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Re: curses vs non-ASCII

>> I'm writing a program with a curses(3) interface, and I'm finding
>> that non-ASCII octets in strings are getting completely lost [...]

> Have you called setlocale(3) appropiately?

No.  I was not calling setlocale() at all.  None of the documentation I
found gave me reason to think it would make any difference.

> E.g. setlocale(LC_CTYPE, "") to pick up the setting from the
> environment.

That helps somewhat.  It doesn't itself fix things, but combined with
setting LC_CTYPE, LANG, or LC_ALL to en_CA.ISO8859-1 in the
environment, octets that are 8859-1 printables get through - or, more
precisely, a few 8859-1 printables do; I assume the rest would too.  (I
haven't tested whether it gives me the rest of what I want, which is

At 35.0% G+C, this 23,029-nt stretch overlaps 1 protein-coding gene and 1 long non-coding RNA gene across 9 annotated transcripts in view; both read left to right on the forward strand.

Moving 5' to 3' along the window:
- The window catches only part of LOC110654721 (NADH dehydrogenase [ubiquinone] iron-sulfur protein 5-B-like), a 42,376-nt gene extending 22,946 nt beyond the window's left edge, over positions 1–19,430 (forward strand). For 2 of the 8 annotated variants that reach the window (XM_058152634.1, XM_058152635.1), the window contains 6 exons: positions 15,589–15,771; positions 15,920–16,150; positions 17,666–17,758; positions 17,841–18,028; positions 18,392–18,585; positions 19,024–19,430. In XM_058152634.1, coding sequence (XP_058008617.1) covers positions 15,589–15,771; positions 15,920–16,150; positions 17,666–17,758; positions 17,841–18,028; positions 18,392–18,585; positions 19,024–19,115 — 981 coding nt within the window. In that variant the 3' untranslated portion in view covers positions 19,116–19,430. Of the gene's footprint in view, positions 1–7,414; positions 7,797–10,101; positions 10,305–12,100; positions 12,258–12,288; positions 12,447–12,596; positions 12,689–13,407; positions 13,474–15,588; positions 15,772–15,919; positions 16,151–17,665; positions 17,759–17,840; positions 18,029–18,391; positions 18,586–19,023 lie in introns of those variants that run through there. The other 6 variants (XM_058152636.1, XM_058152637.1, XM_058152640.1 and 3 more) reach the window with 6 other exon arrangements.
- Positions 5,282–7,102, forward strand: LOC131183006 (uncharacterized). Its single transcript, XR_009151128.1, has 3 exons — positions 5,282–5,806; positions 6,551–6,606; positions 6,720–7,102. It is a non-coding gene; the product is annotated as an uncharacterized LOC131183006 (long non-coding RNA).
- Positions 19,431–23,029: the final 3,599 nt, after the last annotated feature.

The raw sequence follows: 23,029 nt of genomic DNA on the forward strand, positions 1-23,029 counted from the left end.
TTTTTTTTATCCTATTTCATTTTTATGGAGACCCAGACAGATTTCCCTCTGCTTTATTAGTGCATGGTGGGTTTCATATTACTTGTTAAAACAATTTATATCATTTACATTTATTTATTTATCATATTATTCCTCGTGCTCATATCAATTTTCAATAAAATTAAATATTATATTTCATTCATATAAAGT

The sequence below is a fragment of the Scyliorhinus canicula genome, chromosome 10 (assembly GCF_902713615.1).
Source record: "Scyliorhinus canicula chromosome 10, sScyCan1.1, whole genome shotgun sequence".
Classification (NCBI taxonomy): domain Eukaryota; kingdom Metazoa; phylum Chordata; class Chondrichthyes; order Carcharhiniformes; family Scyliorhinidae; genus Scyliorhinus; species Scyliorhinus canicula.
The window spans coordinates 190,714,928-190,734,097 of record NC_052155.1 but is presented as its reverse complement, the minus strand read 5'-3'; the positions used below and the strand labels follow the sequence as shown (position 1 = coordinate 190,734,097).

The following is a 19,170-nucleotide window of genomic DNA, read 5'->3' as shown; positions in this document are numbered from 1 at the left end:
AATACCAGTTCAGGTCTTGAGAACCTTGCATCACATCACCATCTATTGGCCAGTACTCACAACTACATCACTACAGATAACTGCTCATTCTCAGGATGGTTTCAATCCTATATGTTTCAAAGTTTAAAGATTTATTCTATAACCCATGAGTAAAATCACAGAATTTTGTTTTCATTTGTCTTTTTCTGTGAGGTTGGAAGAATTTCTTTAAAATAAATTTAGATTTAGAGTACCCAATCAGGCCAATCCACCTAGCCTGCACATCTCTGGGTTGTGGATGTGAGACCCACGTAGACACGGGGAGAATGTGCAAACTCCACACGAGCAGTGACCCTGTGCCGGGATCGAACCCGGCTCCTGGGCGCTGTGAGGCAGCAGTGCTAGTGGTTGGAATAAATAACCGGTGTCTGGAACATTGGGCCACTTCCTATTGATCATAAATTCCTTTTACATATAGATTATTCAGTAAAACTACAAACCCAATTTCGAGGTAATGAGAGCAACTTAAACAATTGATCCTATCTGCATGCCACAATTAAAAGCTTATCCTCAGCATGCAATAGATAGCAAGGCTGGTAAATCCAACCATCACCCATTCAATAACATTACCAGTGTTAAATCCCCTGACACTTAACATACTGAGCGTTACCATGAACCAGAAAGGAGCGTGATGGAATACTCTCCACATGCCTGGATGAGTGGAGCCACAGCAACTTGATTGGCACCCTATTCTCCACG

the 0x80-0x9f octets also being treated as single-octet printables.)


Are these two things - (a) that setlocale() has to be called for the
environment to be recognized and (b) that "" is magic to make it pick
up the environment - documented anywhere?  The closest I see is a line
in locale(3) that says that "" `denotes the native environment', but
without any description of what that means; I'm wondering if I've just
missed something.

Is there any documentation on what strings can be put in $LANG et al?
I guessed en_CA.ISO8859-1 based on the da_DK.ISO8859-1 example in
nls(7), but doing that seems...suboptimal.

Is there any documentation for someone wanting to create a locale?  It
seems likely to me that there aren't any existing locales that consider
all of 0x20-0xff as printable, in which case the least-pain option may
be to create a locale of my own.  (The latest attempt at building a
system without these headaches produced _compile_ errors in vi.  I
can't help wondering why the knobs even exist if attempts to use them
explode this badly.)

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